Automobile and Pedestrian Access

Pedestrians access (blue) through a walkway between the building and the Formosa Park (property of the Formosa 1140.) There is a bus stop on the same street which makes it convenient for the residents to take a public transportation. Vehicular access (pink) is through the ramp on Formosa Ave, that takes to the underground parking of the building. It is predicted that most of car access will be coming from Santa Monica St.

Structural Organization / Human Safety (Exit) Exit way (light blue) is straightforward as there is a walkway from the entrance to the street. The structure organization is according to the grid (pink) where the ground floor is divided into 6 rectangular units. Each unit faces the Formosa Park where residents can enjoy the beautiful weather of California and interact with the community.


3D Modeling


Floor Plans


Section


Conclusion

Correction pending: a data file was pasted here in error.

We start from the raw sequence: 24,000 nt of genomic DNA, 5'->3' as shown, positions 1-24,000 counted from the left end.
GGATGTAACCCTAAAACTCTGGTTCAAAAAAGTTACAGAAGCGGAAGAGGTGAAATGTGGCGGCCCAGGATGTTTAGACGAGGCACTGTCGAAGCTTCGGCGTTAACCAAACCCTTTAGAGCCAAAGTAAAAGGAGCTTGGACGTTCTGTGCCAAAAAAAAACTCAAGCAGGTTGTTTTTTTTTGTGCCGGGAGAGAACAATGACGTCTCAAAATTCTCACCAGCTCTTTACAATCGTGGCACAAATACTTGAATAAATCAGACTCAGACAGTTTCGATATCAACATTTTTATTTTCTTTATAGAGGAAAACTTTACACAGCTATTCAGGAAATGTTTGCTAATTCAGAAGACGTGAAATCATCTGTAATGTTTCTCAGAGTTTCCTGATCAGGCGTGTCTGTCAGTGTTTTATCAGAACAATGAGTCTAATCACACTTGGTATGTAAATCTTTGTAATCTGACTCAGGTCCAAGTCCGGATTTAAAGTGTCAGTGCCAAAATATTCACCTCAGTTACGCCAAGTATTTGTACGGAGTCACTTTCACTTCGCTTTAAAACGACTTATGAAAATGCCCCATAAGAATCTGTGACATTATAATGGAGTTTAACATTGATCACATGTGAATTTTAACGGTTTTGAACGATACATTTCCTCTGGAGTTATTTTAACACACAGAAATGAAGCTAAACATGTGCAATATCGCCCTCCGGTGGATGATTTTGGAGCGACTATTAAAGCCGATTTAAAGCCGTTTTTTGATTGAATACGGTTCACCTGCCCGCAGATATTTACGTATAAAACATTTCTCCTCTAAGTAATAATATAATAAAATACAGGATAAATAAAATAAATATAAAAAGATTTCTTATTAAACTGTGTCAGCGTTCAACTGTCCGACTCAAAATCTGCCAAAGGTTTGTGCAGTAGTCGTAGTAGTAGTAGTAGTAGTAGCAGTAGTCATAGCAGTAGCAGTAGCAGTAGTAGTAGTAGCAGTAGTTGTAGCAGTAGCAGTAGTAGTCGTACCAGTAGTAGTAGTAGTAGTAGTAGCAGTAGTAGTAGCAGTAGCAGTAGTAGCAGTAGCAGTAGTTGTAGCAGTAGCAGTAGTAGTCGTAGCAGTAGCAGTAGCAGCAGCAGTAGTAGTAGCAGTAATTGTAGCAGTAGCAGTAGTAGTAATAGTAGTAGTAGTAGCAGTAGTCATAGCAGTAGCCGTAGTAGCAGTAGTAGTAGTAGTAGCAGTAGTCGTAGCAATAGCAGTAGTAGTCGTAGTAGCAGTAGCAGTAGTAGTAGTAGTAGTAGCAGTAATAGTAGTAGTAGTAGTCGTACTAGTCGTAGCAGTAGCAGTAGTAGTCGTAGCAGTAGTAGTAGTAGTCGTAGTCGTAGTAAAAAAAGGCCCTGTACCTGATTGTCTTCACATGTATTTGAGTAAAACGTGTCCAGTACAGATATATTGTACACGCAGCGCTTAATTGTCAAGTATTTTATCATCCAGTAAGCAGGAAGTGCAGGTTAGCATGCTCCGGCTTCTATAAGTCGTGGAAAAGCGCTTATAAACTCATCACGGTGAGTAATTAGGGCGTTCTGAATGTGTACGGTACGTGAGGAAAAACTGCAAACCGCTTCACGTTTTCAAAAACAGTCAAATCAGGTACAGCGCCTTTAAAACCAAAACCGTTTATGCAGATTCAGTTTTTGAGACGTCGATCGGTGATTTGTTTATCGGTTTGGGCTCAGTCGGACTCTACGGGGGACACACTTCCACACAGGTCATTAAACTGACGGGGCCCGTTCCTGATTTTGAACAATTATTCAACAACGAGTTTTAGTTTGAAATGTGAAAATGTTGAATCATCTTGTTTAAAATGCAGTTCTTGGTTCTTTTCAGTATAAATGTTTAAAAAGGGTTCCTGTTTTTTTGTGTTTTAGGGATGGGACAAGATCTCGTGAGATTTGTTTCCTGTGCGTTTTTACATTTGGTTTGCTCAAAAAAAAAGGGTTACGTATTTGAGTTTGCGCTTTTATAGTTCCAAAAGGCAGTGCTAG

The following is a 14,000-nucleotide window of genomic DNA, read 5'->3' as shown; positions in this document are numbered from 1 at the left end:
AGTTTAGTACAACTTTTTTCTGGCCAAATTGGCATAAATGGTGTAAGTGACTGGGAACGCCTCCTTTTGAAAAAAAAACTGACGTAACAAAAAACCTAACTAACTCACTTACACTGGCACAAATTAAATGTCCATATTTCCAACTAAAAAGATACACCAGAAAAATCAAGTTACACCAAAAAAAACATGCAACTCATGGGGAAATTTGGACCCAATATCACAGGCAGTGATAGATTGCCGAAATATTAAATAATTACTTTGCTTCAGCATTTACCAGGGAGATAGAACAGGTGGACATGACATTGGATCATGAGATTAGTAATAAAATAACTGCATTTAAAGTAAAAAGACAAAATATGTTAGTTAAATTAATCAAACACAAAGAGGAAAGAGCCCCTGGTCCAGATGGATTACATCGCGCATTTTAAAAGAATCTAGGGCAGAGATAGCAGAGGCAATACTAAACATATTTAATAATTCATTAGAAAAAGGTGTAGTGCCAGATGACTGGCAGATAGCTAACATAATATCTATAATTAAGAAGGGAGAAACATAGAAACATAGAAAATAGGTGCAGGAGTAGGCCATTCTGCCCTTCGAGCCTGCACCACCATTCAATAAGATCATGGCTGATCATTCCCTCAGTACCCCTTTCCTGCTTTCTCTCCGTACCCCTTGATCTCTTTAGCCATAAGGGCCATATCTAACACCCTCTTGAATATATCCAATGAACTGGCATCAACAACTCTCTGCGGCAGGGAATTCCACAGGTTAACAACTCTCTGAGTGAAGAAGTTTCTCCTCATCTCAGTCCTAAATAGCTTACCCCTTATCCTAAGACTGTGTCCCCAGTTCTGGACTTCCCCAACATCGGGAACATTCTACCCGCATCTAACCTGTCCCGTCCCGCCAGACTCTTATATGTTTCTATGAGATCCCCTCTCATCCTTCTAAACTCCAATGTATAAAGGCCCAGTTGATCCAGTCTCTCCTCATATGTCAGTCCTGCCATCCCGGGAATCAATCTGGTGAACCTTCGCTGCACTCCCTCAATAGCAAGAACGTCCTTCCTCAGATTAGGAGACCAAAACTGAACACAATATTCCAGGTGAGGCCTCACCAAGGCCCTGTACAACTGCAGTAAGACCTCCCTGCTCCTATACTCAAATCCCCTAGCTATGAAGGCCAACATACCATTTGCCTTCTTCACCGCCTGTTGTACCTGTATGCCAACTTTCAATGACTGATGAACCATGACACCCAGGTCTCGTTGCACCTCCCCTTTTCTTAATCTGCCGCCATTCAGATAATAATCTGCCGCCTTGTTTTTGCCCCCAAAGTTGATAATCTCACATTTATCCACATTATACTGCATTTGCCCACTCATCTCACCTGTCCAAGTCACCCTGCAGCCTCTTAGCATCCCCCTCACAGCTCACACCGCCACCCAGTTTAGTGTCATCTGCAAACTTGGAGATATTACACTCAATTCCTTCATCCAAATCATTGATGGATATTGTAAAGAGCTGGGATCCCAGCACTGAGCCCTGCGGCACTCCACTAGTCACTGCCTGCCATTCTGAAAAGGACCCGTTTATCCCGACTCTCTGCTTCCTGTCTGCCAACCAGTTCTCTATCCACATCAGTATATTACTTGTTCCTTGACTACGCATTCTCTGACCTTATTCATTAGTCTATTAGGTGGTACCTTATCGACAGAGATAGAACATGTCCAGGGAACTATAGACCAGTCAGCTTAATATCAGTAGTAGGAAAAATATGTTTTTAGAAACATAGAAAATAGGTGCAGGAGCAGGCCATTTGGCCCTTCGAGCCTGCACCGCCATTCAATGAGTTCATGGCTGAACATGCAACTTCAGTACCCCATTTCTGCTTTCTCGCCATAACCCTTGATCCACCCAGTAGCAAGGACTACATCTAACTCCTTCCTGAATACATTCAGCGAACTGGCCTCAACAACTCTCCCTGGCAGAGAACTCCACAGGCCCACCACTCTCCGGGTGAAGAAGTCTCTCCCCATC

Eduardo Sotou’s Courtyard Houses in Matosinhos is a courtyard typology housing where each unit had a courtyard within the unit and also a backyard that essentially because a courtyard of the neighbourhood combined with the chapel backyard. Seidlung Halen, Bern by Atelier 5 is also a courtyard typology housing in terms of having a public open space as a courtyard of the entire building. This project was focused on community and that drove the plan to have a central courtyard space. Formosa 1140 by Lorcan O’Herlihy Architects is, again, a courtyard typology where it is a “reversed courtyard” which means it is not a traditional courtyard in the middle of the building or units but is an open space outside of or next to the building. To compare, Seidlung Halen and Formosa 1140 are similar in a way that the “courtyards” function as a communal space for the residents. The Formosa Park could be used as a community park, so it is more public compared to Seidlung Halen where the courtyard is segregated from the public. Courtyard Houses in Matosinhos is different from these types; each unit has courtyard spaces within the units but they are all surrounded by walls and therefore they are strictly private. It is more of a way of bringing in natural light and ventilation rather than having an outdoor gathering space. The advantage of having a big open courtyard within a building is to have a means of natural light and ventilation, as well as it can provide a communal space depending on the size of the courtyard. In terms of density, Formosa 1140 and Courtyard Houses in Matosinhos are similar project sizes (10-20), whereas Seidlung Halen and Makuhari are similar sizing (close to 100.) Each are livable because of efforts put by the architects to bring light to each unit, well-thought of circulations, and ventilation. As far as efficiency in repetition, all the buildings are efficient except for Steven Holl’s Makuhari. Most of the units in the building are somewhat similar to each other yet they are all in unique shapes. The floor plans are repeated then modified to fit within the form of each unit.